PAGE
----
Throughout A People's History of the United States, Howard Zinn blends critical approaches. The book's twenty-five chapters move from the European discovery of North America through the year 2000, evoking American history in a roughly chronological sequence. However, each chapter also has a topical focus, which allows Zinn to trace distinct but intersecting lines of historical influence. Zinn uses these intersections of time and topic as a combination of springboard and platform: he inserts extended meditations on key themes where they grow logically from the narrative of the people's history. For example, Zinn's first chapter discusses the general relationship between Europeans and Native Americans, but Zinn also analyzes larger-than-life historical figures—Christopher Columbus in this case—and their role in American history.
Almost every chapter performs a set of interwoven functions central to Zinn's project:
- First, he revisits the major events of American history.
- Second, he retells them, emphasizing the role of the people by including details often left out of or minimized in mainstream histories.
- Third, he makes an interpretative claim about how the powerful elite worked to solidify or maintain their control.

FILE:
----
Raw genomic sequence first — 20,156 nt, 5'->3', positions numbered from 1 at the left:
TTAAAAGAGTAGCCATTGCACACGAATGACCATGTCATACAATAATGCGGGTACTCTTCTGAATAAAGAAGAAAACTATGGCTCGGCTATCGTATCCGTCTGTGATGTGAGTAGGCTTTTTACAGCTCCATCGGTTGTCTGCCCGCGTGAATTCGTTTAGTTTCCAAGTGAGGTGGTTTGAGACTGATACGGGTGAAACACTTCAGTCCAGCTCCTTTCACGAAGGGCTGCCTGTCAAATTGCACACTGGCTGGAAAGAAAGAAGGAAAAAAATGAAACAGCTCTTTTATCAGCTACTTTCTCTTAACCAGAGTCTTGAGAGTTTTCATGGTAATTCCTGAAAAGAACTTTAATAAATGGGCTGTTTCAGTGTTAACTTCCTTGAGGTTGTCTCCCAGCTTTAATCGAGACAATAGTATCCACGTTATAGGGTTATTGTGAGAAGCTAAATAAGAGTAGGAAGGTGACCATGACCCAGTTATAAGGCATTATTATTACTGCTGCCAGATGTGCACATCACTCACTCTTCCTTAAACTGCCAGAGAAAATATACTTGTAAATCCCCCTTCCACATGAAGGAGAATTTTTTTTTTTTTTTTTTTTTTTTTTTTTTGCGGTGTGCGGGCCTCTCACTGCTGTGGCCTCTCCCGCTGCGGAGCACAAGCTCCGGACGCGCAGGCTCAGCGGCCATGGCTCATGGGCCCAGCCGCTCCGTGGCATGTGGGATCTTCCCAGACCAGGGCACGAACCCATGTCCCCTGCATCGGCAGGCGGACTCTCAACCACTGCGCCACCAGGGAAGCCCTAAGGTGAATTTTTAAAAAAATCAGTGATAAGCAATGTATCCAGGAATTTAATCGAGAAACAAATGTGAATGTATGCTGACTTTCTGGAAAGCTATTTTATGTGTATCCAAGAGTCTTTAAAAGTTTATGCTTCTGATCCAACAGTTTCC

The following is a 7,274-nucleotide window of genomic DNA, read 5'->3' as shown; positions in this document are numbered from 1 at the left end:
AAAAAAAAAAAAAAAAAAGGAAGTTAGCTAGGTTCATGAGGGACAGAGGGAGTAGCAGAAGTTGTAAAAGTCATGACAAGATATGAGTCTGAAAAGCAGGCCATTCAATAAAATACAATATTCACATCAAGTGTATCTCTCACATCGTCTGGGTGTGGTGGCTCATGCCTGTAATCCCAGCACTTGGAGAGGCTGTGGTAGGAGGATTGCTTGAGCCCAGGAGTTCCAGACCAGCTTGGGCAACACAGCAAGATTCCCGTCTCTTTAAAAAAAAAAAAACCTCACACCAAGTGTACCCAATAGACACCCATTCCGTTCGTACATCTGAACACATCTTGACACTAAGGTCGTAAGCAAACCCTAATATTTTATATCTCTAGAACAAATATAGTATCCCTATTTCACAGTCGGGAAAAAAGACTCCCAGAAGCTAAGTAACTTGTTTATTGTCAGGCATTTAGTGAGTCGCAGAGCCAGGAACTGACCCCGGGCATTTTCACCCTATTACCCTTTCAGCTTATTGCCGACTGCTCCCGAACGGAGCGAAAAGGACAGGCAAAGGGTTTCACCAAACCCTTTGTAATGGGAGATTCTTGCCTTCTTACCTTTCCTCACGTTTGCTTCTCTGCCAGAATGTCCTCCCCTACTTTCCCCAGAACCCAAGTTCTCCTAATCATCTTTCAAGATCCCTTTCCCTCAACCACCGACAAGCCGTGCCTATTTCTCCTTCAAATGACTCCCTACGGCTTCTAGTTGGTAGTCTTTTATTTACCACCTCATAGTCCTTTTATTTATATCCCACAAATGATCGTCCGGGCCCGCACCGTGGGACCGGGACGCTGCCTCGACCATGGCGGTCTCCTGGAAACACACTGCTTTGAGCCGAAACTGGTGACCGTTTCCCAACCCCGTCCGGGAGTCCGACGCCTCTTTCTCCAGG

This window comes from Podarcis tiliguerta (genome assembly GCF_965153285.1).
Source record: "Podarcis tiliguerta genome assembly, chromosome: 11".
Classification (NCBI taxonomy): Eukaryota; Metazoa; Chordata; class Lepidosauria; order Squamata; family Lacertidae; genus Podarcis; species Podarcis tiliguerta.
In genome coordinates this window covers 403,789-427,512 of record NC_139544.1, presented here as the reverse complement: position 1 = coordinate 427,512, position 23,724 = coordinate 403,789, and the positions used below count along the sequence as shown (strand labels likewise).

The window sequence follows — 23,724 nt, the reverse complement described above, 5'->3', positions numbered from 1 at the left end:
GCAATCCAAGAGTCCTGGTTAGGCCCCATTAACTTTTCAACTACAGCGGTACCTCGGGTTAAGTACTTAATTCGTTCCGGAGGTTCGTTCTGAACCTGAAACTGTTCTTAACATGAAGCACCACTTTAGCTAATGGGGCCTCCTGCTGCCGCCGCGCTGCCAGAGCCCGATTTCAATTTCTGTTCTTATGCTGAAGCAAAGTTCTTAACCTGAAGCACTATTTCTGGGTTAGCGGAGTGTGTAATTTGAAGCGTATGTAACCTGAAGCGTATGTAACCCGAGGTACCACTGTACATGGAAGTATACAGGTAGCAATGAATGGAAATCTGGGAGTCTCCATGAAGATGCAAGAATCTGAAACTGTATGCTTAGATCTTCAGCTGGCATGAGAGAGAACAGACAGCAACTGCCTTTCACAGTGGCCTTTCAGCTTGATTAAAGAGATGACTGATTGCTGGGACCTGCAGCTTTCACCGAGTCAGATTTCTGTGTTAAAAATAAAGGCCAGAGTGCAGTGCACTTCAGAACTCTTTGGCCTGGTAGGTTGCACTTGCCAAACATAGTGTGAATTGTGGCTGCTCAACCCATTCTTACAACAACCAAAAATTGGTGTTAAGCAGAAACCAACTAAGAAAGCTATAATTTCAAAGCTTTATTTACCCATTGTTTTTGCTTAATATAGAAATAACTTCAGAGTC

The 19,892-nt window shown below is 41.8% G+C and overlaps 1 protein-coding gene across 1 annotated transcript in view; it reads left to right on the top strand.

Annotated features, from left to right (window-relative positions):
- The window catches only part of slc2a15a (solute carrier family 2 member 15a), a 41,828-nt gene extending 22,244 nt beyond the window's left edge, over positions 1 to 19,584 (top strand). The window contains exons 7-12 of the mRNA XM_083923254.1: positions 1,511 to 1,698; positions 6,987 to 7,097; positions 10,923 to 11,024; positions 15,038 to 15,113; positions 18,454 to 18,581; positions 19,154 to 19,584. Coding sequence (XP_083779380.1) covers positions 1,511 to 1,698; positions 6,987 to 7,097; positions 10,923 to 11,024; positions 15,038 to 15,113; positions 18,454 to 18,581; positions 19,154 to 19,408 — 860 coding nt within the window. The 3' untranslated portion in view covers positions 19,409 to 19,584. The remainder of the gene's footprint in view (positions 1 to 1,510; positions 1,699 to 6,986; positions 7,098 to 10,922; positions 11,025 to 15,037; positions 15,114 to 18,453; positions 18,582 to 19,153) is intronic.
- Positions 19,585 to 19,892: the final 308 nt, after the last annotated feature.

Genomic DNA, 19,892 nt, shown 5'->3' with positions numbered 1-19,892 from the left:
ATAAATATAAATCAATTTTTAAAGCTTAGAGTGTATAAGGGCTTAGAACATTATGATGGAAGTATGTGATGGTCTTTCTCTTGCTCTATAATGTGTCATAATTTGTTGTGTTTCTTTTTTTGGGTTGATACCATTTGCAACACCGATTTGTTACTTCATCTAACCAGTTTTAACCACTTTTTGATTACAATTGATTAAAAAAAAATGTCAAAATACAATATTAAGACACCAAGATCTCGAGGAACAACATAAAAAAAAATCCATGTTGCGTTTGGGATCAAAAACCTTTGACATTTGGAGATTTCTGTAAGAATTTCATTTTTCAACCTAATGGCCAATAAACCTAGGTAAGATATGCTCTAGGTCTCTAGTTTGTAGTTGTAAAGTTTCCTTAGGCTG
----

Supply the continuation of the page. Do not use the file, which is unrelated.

Chapter 1: Columbus, the Indians, and Human Progress
Chapter 1 begins Zinn's process of shifting history's focus from that of the European conquerors and resulting power elites to that of the people. The chapter opens from the perspective of the Arawak Indians who met Columbus. He describes them and their similarities to other indigenous people of the continent, and he then puts Columbus's explorations into historical, political, and economic context. Zinn emphasizes the relative peacefulness of the natives (from Columbus's own account) and the cruelty Europeans exercise in their quest for gold. Next, he documents how the Indians' numbers dwindled away due to enslavement, violence, and disease.
This in turn leads to the introduction of Zinn's central premise, a meditation on the nature of history and what it means to leave key details (such as Columbus's character and the Indians' suffering) out of a...
(The entire section is 4463 words.)
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